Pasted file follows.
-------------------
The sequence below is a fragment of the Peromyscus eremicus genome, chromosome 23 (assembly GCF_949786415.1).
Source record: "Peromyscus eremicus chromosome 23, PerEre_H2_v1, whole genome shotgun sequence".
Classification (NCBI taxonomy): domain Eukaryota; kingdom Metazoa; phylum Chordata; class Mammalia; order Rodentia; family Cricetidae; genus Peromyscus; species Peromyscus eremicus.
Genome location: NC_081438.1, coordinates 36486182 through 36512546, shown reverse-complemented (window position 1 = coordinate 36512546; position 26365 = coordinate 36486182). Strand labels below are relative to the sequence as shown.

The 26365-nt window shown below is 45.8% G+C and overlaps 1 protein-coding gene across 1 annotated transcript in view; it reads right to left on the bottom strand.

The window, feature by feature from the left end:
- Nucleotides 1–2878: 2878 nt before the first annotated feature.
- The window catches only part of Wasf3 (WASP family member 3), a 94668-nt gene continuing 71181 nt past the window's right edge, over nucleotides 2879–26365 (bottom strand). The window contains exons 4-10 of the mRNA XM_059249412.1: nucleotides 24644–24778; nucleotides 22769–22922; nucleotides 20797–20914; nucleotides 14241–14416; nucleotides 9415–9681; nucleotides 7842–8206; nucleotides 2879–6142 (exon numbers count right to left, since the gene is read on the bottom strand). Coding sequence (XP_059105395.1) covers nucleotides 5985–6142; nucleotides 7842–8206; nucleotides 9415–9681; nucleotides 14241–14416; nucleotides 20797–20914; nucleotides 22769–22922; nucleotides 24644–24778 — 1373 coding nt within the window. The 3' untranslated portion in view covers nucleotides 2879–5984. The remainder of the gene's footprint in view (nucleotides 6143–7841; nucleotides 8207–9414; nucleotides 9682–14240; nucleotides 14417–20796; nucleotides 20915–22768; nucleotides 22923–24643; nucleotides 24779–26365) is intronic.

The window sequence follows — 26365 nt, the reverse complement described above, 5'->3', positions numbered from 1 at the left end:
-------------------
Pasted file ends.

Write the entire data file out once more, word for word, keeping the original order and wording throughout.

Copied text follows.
The sequence below is a fragment of the Peromyscus eremicus genome, chromosome 23 (assembly GCF_949786415.1).
Source record: "Peromyscus eremicus chromosome 23, PerEre_H2_v1, whole genome shotgun sequence".
Classification (NCBI taxonomy): domain Eukaryota; kingdom Metazoa; phylum Chordata; class Mammalia; order Rodentia; family Cricetidae; genus Peromyscus; species Peromyscus eremicus.
Genome location: NC_081438.1, coordinates 36486182 through 36512546, shown reverse-complemented (window position 1 = coordinate 36512546; position 26365 = coordinate 36486182). Strand labels below are relative to the sequence as shown.

The 26365-nt window shown below is 45.8% G+C and overlaps 1 protein-coding gene across 1 annotated transcript in view; it reads right to left on the bottom strand.

The window, feature by feature from the left end:
- Nucleotides 1–2878: 2878 nt before the first annotated feature.
- The window catches only part of Wasf3 (WASP family member 3), a 94668-nt gene continuing 71181 nt past the window's right edge, over nucleotides 2879–26365 (bottom strand). The window contains exons 4-10 of the mRNA XM_059249412.1: nucleotides 24644–24778; nucleotides 22769–22922; nucleotides 20797–20914; nucleotides 14241–14416; nucleotides 9415–9681; nucleotides 7842–8206; nucleotides 2879–6142 (exon numbers count right to left, since the gene is read on the bottom strand). Coding sequence (XP_059105395.1) covers nucleotides 5985–6142; nucleotides 7842–8206; nucleotides 9415–9681; nucleotides 14241–14416; nucleotides 20797–20914; nucleotides 22769–22922; nucleotides 24644–24778 — 1373 coding nt within the window. The 3' untranslated portion in view covers nucleotides 2879–5984. The remainder of the gene's footprint in view (nucleotides 6143–7841; nucleotides 8207–9414; nucleotides 9682–14240; nucleotides 14417–20796; nucleotides 20915–22768; nucleotides 22923–24643; nucleotides 24779–26365) is intronic.

The window sequence follows — 26365 nt, the reverse complement described above, 5'->3', positions numbered from 1 at the left end: